Neil Gaiman’s Rules for Writing

Neil Gaiman, Award Winning and Best-Selling Author.

These rules were extrapolated from a Tim Ferris interview which published about four years ago. Neil Gaiman is a prolific writer of graphic novels and fantasy including his Hugo Award winning novel American Gods (2001), The Graveyard Book and many more. Though many of these rules are familiar, there are a couple of fresh ones.

  • Use the external environment as a support. Establish a place for writing and keep it free of distractions. Many writers check into a hotel to get away from family, chores or the phone. Ian Fleming, who wrote the James Bond books, chose uncomfortable hotels in uninteresting towns (to stop sight-seeing) and gave himself two weeks to write a book.
  • You can sit and write or you can sit and do nothing but you can’t do anything else. No phone calls, no reading, no crossword puzzles, no playing with the kids. Eventually doing the work of writing is preferable to just sitting around doing nothing.
  • Write the first draft with pen and paper. Allow yourself to go off the rails. Write long. Gaiman uses fountain pens because he likes the weight and feel of them. He also changes ink colors so he can see, at a glance, how many words/pages he wrote in a day. Fountain pens also have a mechanical magic about them because the ink dries out when you stop writing.
  • Remember that anything you do can be fixed. So go ahead and put it down into words. You really can’t fail.
  • Typing the handwritten draft becomes the second draft. You edit and find better ways of saying what you mean as you transfer mediums from paper to digital form.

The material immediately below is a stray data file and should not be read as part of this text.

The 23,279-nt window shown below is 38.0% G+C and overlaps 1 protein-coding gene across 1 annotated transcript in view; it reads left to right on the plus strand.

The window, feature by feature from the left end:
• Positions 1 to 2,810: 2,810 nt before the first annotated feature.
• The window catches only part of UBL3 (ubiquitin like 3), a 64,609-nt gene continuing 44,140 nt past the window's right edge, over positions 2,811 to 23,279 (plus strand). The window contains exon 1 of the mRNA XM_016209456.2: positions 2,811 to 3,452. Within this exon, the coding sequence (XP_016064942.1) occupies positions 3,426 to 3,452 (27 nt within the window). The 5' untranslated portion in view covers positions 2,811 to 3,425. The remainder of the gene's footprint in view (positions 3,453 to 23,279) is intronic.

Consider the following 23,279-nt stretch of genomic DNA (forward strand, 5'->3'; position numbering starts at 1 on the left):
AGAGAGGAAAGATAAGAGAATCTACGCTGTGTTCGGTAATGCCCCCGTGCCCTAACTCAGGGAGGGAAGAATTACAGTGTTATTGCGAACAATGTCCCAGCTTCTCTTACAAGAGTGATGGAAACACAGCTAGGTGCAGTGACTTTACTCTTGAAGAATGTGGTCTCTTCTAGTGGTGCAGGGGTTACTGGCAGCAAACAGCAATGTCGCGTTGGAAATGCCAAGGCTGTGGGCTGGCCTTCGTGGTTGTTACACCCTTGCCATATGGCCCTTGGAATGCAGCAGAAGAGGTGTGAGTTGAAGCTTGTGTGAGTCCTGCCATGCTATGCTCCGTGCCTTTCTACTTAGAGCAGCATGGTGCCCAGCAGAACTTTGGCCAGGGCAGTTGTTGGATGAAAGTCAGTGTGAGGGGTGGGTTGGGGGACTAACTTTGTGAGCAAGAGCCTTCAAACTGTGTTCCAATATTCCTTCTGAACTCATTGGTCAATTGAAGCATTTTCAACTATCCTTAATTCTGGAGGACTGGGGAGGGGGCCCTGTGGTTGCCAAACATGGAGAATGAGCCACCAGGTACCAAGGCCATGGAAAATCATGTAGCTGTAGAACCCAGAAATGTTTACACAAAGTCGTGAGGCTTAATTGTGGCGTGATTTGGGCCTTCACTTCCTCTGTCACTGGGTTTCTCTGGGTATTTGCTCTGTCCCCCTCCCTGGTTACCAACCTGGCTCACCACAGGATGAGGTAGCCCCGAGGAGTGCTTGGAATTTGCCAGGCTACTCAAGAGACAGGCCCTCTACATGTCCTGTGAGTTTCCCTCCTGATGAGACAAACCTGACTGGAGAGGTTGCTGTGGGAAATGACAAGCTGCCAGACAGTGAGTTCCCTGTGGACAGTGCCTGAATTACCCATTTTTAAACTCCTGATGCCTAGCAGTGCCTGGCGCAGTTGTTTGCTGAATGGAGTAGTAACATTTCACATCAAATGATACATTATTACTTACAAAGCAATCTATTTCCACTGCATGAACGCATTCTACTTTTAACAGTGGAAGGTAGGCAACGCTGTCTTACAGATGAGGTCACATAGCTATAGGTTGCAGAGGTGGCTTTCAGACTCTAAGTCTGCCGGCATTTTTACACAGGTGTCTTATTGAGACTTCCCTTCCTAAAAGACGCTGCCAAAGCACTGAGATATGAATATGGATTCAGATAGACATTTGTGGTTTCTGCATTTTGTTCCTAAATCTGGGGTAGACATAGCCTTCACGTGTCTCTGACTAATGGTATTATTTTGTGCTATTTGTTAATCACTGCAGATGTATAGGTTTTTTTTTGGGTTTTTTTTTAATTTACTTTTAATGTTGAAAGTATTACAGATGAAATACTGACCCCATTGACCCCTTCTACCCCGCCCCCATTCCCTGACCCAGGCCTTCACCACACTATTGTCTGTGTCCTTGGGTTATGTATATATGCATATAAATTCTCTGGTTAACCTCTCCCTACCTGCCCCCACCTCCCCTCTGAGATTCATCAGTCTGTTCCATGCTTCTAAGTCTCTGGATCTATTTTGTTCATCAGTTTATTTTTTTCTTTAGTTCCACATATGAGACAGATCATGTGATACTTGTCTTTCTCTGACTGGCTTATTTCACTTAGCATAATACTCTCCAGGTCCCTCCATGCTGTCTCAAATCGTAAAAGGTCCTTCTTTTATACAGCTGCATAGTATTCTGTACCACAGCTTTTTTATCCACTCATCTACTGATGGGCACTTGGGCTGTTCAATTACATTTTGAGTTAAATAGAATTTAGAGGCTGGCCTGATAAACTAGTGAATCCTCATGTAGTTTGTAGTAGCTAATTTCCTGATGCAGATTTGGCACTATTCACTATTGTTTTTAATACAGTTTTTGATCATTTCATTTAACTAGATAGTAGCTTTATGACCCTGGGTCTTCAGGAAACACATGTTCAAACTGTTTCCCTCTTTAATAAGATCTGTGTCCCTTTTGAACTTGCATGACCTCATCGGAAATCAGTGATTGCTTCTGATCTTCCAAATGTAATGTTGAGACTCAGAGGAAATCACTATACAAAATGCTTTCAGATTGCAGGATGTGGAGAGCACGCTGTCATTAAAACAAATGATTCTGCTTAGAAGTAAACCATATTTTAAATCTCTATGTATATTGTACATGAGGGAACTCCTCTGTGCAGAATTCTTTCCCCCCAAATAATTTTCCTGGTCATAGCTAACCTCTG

• Find your own rhythm. Some people like to write first thing in the morning. Others write late into the night. Also notice when your rhythm changes and allow yourself to become a different person.
  • Play the “What if” game to come up with new ideas and plot twists. What if I woke up with wings? What if my dream came true? What if a train ride to town took you to another dimension?
  • Sometimes a creative project doesn’t conform to the deadline you impose upon it. In those cases allow the idea to percolate. Write in fits and starts or long batches. Allow the work to accumulate.

In this interview, of course, Neil Gaiman shared many small stories about how he came to discover these rules for writing. His fondness for fountain pens also included a story about the New York Fountain Pen Hospital where you can find an amazing variety of pens and also have your favorites repaired.

A One of a Kind Shop for Writers.

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